SORTING CELLS FOR HUMANITY’S SAKE
Martinez-Duarte is standing at the dawn of a new age — the Age of Nanoweavers. There are objects, devices, structures to be made, and he’s cogitating on how to make their fundamental building blocks in ways never imagined, much less carried out.
In addition to the cellulose fiber work, Martinez-Duarte and his students are using similar principles to sort cells for biomedical applications. If they can successfully separate one or two pathogenic cells from blood or urine samples, without expensive and bulky lab equipment, it would not only be an engineering success, but also an economical and humanitarian success.
Currently, he and his students are focusing on sorting the different kinds of Candida that can cause a yeast infection, an increasing problem around the world because the yeast are becoming resistant to current drugs. Using electric fields and microfluidics, Martinez-Duarte and his team are working toward a test that sorts the infecting cells so they can be quickly identified and physicians can target treatments to specific strains. This latest work on Candida comes after work with blood cells, parasites, bacteria and DNA in the last 10 years and in collaboration with multiple groups around the world.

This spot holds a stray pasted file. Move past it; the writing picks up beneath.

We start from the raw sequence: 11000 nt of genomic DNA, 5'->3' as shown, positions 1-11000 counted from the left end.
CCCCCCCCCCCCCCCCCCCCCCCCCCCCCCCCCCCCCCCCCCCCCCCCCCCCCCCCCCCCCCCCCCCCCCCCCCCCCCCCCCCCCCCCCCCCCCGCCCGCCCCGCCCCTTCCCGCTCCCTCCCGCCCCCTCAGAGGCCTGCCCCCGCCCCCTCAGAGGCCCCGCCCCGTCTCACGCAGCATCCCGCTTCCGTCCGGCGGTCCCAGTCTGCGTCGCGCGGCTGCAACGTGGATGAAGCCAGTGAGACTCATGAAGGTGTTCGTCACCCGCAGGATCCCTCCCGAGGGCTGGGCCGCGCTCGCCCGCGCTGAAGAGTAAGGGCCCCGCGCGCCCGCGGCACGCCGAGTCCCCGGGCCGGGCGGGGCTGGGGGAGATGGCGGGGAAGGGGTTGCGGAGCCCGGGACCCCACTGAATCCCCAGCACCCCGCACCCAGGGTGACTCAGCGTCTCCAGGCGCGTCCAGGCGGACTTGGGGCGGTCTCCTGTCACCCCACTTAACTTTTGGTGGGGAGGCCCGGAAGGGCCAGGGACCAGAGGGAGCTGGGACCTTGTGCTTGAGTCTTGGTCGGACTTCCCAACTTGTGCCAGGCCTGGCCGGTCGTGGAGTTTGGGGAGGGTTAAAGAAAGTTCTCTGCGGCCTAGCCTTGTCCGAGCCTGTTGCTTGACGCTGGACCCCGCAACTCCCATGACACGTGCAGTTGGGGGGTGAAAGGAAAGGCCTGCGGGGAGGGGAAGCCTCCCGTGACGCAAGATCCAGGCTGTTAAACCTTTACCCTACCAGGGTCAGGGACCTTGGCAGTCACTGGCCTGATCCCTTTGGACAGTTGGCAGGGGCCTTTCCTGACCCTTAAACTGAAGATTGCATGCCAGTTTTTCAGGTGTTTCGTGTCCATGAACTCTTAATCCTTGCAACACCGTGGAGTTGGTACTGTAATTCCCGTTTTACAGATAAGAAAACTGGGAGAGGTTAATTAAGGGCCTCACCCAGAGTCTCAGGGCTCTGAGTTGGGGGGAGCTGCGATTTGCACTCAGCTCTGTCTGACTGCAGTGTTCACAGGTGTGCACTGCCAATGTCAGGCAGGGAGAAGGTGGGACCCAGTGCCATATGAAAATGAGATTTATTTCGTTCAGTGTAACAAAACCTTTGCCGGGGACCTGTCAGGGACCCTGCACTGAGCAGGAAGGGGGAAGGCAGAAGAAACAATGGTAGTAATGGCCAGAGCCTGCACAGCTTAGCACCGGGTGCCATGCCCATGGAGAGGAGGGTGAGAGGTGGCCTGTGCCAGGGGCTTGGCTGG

“For someone who is an engineer doing biomedical work, [Martinez-Duarte’s research] is pretty fantastic,” says Blanca Lapizco-Encinas, a professor of biomedical engineering at the Rochester Institute of Technology.
Martinez-Duarte is driven by a desire to make the world a better place. It’s a sense of responsibility that was fostered by his parents while growing up in Sinaloa, Mexico. His father influenced his interest in engineering, and his mother always encouraged him “to persevere towards my goals, to enjoy hard work and always strive for my best work,” he says. These are principles he strives to pass on to his mentees.
There are plenty of technical challenges to overcome before Martinez-Duarte’s work becomes common. The team is learning how to characterize each cell’s electrical signature in order to move them individually. They’re deciding which bacteria to use, what to feed it and the conditions under which the cells could produce cellulose with tailored properties. That’s the way science works; questions are asked and answered, examined, answered again, more questions are asked, ways to test theories are invented. It takes years to build a factory, especially one nobody, except Martinez-Duarte, has ever imagined before.